Leverage Geotagged Social Data for Public-Safety LTE
By Robert Dew
Tuesday, May 26, 2015 | Comments

Commercial wireless carriers, utilities, public safety and other organizations are migrating to Long Term Evolution (LTE) for wireless broadband data. LTE allows for interoperability, a flat IP architecture with higher data throughput and lower latency, wider breadth of real-time applications and services, more sophisticated quality of service (QoS) and priority mechanisms, and economies of scale.

However, optimal placement of LTE evolved Node B (eNodeB) sites to ensure the best coverage, capacity and user experience to meet network design availability and reliability requirements and budgetary constraints is a challenge. Macro cell site placement considerations can include the selection of existing site assets for LTE equipment installs, which LTE sites will require more LTE equipment for capacity augment, and where and when new sites need to be constructed to fill in coverage or capacity holes based on minimum cell edge uplink and downlink data throughput requirements.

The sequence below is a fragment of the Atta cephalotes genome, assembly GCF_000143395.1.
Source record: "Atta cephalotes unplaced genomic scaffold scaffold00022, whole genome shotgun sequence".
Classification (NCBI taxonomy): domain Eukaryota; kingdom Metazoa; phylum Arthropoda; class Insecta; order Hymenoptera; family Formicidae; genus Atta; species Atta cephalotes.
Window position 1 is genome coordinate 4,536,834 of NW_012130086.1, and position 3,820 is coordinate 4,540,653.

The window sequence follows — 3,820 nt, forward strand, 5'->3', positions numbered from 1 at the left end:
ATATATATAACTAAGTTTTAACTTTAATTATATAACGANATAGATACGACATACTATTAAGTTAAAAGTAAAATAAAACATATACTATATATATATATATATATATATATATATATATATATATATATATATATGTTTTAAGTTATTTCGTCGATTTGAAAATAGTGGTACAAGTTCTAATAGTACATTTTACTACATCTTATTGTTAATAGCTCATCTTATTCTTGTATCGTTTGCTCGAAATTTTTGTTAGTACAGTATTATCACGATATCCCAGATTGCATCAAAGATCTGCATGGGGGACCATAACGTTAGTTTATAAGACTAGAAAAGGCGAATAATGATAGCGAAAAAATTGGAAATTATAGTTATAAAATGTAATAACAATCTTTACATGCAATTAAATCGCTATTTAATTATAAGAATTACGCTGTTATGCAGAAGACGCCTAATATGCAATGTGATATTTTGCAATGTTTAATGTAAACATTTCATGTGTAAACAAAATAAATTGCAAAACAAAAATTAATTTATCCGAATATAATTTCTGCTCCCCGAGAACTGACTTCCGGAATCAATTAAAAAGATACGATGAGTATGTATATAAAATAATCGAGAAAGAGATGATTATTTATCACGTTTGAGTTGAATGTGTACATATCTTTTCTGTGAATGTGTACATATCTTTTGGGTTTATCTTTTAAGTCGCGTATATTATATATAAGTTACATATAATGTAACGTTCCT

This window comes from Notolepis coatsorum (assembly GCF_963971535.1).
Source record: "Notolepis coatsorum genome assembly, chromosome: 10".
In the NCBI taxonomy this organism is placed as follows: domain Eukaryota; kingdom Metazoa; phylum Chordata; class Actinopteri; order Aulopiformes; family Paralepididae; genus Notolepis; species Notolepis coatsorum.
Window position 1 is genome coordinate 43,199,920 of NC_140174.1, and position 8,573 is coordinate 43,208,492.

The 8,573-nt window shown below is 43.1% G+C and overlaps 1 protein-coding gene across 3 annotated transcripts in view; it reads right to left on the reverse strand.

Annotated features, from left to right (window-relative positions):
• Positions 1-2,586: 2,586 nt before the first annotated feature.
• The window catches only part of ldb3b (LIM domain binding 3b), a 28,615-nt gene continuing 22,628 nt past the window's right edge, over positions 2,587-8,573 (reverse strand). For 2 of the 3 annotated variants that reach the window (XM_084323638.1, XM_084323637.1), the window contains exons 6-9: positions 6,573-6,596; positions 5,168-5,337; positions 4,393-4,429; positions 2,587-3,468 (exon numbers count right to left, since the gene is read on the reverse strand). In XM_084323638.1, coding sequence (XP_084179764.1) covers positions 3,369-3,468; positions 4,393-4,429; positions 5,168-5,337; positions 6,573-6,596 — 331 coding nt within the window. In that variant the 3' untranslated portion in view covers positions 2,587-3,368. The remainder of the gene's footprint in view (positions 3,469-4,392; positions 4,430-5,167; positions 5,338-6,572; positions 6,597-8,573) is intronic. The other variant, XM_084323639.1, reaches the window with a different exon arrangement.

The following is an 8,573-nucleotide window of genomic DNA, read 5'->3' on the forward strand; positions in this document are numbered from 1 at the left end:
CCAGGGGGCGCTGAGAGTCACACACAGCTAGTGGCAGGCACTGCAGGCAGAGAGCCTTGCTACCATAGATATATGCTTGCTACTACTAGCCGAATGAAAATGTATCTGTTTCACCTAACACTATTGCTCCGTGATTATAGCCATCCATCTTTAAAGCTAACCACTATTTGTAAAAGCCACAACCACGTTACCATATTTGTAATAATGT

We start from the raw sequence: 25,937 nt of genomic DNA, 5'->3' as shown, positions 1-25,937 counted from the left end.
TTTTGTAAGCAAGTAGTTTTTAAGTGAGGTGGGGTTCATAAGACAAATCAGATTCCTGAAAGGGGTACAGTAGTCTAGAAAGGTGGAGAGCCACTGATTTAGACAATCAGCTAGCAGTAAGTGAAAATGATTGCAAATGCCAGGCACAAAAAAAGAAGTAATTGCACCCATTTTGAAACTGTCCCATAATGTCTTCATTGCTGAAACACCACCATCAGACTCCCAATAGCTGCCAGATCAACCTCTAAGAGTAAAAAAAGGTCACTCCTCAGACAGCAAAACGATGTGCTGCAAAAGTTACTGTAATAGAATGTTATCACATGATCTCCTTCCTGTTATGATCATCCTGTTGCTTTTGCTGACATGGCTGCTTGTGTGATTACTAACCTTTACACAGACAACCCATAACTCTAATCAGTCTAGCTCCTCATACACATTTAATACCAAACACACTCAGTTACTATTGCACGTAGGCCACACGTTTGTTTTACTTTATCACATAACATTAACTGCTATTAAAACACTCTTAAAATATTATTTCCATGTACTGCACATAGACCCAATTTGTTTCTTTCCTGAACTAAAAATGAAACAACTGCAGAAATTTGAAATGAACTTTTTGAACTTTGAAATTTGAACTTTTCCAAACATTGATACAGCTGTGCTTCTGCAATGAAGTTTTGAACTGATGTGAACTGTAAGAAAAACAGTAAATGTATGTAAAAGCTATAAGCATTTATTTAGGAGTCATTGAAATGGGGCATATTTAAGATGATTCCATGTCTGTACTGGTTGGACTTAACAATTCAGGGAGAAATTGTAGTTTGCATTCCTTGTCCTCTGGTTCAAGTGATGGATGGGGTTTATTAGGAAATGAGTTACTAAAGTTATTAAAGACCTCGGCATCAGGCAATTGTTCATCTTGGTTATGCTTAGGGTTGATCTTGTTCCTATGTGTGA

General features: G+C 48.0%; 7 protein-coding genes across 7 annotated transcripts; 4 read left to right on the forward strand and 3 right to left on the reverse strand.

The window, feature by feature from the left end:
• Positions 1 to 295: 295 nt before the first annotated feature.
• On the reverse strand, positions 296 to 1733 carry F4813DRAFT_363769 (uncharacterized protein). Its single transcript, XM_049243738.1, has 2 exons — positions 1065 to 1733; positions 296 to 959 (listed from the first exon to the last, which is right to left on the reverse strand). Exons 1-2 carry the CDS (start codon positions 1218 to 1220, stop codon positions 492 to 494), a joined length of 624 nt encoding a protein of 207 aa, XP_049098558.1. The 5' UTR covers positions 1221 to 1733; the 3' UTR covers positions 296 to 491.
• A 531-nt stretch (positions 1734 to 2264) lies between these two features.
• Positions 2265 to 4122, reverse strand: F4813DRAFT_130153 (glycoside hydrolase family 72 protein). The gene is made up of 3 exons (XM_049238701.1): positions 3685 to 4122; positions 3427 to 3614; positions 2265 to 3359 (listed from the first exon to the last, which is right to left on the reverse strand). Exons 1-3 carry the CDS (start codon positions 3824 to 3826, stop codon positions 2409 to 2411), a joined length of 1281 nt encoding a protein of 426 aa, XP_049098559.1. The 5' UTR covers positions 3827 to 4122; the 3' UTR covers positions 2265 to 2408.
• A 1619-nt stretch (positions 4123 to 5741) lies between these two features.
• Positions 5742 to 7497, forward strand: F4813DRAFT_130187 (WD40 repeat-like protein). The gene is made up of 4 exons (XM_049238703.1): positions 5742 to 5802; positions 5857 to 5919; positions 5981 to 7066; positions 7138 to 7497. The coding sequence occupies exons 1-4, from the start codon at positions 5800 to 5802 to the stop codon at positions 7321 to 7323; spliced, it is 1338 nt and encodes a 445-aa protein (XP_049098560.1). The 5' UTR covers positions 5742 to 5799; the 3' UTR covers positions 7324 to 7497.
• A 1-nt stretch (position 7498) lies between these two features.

For small cells, which provide coverage (typically between 10 – 200 meters) and capacity while mounted on structures such as light poles or operating as residential eNodeBs, pinpointing exact geographic locations where they are required is a must. Small cell deployments augment capacity of existing LTE macro cell networks both outdoors and indoors. Commercial wireless deployments could more than triple the number of macro and small cell sites in these heterogeneous networks (HetNets) because of capacity requirements and smartphone growth. That would result in an exponential growth in the complexity of site planning. In that instance, maximizing the value of these resources would require automated planning with the highest accuracy possible down to centimeters, while using 3D vector data.